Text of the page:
J. Cole showed promise and potential with The Warm Up and Friday Night Lights, which came out ten months prior to his debut. The kind that allowed fans to feel vindicated by Jay-Z’s vision when he signed J. Cole to Roc Nation in 2009. That same promise and potential packaged to us in his early mixtapes was finally manifested in 2014 Forest Hills Drive when he “Let Nas Down” with his first album.
J. Cole suffered from the pressures of early career hype: since Jay Z had seen something in him, the rest of us had to. He was a safe option to buy into at a time when mainstream rap needed it most —he was the rapper with a more traditional rap approach borne from the Illmatics and Reasonable Doubts. The performance of Cole World: Sideline Story prompted J. Cole to strip everything down, focusing on catering to his fan base rather than chasing commercial success. Writer Michael Madden said his debut album, “Is a safe album; rarely shooting for the stars, it consequently lacks extreme highs. It’s a few outstanding moments short of the masterpiece many fans were expecting, but it clarifies that Cole has officially arrived as a major player in rap – at last.” There’s no denying that he still is, and will continue to be, for some time to come. It’s still a popular J. Cole opinion, but it’s a formula that’s allowed him to go platinum with Forest Hills Drive and 4 Your Eyez Only (while simultaneously becoming a meme in the process) and it’ll likely happen with KOD.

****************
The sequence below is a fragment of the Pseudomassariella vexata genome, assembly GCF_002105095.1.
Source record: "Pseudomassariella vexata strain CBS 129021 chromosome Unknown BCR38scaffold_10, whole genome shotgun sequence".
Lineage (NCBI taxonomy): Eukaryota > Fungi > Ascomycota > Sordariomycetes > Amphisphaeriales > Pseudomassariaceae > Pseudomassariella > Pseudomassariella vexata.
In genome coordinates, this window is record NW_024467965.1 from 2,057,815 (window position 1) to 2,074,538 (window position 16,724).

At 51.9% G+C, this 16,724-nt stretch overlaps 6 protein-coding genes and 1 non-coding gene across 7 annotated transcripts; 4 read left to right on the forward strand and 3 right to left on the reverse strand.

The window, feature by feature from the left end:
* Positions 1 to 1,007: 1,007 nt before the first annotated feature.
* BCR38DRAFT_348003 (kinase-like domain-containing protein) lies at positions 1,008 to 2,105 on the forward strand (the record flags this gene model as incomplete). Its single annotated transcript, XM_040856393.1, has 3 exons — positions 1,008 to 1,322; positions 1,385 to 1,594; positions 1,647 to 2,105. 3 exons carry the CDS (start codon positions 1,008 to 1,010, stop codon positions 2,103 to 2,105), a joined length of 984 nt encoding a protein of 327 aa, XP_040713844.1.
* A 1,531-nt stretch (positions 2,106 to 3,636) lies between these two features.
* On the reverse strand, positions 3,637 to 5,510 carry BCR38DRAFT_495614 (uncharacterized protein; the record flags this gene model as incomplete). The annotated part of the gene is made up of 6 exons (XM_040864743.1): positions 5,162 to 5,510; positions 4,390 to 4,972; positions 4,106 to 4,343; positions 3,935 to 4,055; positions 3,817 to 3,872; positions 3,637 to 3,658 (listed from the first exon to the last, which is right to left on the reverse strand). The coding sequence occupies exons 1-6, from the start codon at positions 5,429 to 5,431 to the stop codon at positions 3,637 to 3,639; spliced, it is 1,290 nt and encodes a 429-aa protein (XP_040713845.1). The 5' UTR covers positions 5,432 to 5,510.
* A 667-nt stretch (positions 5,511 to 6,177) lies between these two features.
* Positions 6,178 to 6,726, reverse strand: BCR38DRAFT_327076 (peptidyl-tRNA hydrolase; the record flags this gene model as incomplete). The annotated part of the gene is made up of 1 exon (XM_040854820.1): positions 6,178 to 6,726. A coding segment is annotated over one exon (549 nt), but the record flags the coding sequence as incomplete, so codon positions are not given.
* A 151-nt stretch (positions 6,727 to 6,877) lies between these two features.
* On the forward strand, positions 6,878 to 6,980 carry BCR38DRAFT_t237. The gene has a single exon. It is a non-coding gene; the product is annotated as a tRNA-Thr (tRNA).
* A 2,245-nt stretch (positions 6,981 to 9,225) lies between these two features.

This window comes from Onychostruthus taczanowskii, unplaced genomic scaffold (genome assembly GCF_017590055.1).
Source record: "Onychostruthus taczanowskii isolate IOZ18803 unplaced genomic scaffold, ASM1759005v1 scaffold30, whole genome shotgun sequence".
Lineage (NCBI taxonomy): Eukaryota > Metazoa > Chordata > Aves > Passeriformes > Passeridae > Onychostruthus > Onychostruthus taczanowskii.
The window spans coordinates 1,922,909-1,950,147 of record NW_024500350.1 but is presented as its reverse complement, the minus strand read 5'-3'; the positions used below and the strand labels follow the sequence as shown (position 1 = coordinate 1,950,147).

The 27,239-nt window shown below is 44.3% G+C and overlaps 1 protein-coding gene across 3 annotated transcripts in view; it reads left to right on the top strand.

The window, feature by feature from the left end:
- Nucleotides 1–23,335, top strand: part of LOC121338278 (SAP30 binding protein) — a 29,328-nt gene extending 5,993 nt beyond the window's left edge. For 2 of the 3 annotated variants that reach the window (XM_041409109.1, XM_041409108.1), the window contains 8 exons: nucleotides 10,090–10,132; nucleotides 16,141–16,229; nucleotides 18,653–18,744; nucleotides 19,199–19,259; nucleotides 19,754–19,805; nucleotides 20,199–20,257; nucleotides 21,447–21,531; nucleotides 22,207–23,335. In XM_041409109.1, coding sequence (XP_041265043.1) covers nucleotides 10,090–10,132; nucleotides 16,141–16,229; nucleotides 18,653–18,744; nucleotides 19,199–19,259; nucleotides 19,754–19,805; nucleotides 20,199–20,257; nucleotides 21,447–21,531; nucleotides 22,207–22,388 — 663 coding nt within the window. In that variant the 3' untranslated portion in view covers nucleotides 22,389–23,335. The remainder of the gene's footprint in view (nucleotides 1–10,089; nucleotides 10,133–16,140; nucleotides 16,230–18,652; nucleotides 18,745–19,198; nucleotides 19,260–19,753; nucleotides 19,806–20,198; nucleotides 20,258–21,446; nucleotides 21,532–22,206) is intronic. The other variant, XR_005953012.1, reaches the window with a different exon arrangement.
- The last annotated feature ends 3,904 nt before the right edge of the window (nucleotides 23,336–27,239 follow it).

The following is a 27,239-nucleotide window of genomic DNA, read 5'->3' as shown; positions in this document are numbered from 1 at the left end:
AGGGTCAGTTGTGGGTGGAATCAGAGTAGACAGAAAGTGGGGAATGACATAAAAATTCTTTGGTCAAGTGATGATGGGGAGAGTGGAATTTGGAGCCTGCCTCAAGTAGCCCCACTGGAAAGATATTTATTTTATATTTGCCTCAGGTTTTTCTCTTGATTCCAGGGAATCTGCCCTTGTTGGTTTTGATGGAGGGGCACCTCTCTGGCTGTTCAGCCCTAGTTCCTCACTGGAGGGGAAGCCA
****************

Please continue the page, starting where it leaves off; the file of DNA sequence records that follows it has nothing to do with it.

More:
A question that’s been gnawing at me following the release of KOD, J. Cole’s fifth studio album isn’t whether he’s remained safe — that much is clear. Instead, it’s about considering whether his strategy will even be a topic of discussion as he continues down the path he’s laid out for himself. Safety can be comfortable, and J.Cole’s fanbase has proven itself to be loyal over the years, but it’s a strategy that may not work forever as he continues to evolve as an artist.
On KOD, he interrogated the rap landscape, turning his focus toward the increasing presence of mumble rappers whose lyrics and themes focus on prescription drugs, anxiety and depression. On April 20, J. Cole tweeted that ‘KOD’ had three meaning — Kids on Drugs, King Overdosed and Kill Our Demons. There aren’t enough Kendricks and Drakes to compete with all the Lil-Somethings dominating the charts and streaming playlists, which is why J. Cole is still a necessary presence. He’s someone that still understands the value of upholding hip-hop traditions, particularly with his production style and ear for samples. And to continuously perform at this level, in this climate while still being considered boring, is that early promise, fulfilled. It seems as though he’s in a transitional period where he’s looking beyond the trifecta of kings that he’s been a part of.
Jesse Bernard is a London and Brooklyn-based writer whose work has appeared on The Guardian, Dazed, FACT, Noisey, Crack Magazine, BRICK Magazine and more. His work can be found at @marvinscorridor.